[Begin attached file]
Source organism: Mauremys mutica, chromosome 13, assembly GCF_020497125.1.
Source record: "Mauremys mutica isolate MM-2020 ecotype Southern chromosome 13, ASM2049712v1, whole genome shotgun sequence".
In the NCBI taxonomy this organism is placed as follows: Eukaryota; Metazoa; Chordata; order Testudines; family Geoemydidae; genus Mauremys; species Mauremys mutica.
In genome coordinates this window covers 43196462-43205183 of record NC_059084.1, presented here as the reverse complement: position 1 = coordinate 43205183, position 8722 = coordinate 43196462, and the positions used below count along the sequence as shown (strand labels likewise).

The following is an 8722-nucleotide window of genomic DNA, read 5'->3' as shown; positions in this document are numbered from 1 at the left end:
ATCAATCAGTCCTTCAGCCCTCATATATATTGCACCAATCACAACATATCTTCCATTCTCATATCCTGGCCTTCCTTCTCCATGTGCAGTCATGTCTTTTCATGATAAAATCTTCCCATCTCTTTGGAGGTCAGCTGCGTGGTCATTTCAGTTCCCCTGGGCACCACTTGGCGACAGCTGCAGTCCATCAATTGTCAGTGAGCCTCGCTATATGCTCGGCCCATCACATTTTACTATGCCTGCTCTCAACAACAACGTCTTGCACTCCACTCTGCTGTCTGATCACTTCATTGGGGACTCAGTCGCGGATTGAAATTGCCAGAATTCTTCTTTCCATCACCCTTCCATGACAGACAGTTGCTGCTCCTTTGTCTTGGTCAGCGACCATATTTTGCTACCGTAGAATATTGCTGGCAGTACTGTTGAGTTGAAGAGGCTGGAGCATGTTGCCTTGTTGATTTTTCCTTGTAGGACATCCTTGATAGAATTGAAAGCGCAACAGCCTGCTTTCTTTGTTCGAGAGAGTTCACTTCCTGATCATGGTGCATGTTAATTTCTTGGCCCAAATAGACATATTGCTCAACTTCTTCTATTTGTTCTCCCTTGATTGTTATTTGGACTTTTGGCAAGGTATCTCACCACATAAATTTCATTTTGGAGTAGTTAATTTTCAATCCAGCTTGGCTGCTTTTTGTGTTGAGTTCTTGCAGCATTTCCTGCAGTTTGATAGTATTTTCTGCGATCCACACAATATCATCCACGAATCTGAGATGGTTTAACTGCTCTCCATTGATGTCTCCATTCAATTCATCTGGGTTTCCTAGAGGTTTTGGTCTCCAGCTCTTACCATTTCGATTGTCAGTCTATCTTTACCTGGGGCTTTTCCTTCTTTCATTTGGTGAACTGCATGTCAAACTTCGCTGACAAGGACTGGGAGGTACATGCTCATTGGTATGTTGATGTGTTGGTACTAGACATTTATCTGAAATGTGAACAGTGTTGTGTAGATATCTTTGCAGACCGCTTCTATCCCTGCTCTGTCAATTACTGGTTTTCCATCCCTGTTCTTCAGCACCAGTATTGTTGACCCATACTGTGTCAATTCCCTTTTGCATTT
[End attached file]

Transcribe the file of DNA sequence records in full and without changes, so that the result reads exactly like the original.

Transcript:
Source organism: Mauremys mutica, chromosome 13, assembly GCF_020497125.1.
Source record: "Mauremys mutica isolate MM-2020 ecotype Southern chromosome 13, ASM2049712v1, whole genome shotgun sequence".
In the NCBI taxonomy this organism is placed as follows: Eukaryota; Metazoa; Chordata; order Testudines; family Geoemydidae; genus Mauremys; species Mauremys mutica.
In genome coordinates this window covers 43196462-43205183 of record NC_059084.1, presented here as the reverse complement: position 1 = coordinate 43205183, position 8722 = coordinate 43196462, and the positions used below count along the sequence as shown (strand labels likewise).

The following is an 8722-nucleotide window of genomic DNA, read 5'->3' as shown; positions in this document are numbered from 1 at the left end:
ATCAATCAGTCCTTCAGCCCTCATATATATTGCACCAATCACAACATATCTTCCATTCTCATATCCTGGCCTTCCTTCTCCATGTGCAGTCATGTCTTTTCATGATAAAATCTTCCCATCTCTTTGGAGGTCAGCTGCGTGGTCATTTCAGTTCCCCTGGGCACCACTTGGCGACAGCTGCAGTCCATCAATTGTCAGTGAGCCTCGCTATATGCTCGGCCCATCACATTTTACTATGCCTGCTCTCAACAACAACGTCTTGCACTCCACTCTGCTGTCTGATCACTTCATTGGGGACTCAGTCGCGGATTGAAATTGCCAGAATTCTTCTTTCCATCACCCTTCCATGACAGACAGTTGCTGCTCCTTTGTCTTGGTCAGCGACCATATTTTGCTACCGTAGAATATTGCTGGCAGTACTGTTGAGTTGAAGAGGCTGGAGCATGTTGCCTTGTTGATTTTTCCTTGTAGGACATCCTTGATAGAATTGAAAGCGCAACAGCCTGCTTTCTTTGTTCGAGAGAGTTCACTTCCTGATCATGGTGCATGTTAATTTCTTGGCCCAAATAGACATATTGCTCAACTTCTTCTATTTGTTCTCCCTTGATTGTTATTTGGACTTTTGGCAAGGTATCTCACCACATAAATTTCATTTTGGAGTAGTTAATTTTCAATCCAGCTTGGCTGCTTTTTGTGTTGAGTTCTTGCAGCATTTCCTGCAGTTTGATAGTATTTTCTGCGATCCACACAATATCATCCACGAATCTGAGATGGTTTAACTGCTCTCCATTGATGTCTCCATTCAATTCATCTGGGTTTCCTAGAGGTTTTGGTCTCCAGCTCTTACCATTTCGATTGTCAGTCTATCTTTACCTGGGGCTTTTCCTTCTTTCATTTGGTGAACTGCATGTCAAACTTCGCTGACAAGGACTGGGAGGTACATGCTCATTGGTATGTTGATGTGTTGGTACTAGACATTTATCTGAAATGTGAACAGTGTTGTGTAGATATCTTTGCAGACCGCTTCTATCCCTGCTCTGTCAATTACTGGTTTTCCATCCCTGTTCTTCAGCACCAGTATTGTTGACCCATACTGTGTCAATTCCCTTTTGCATTT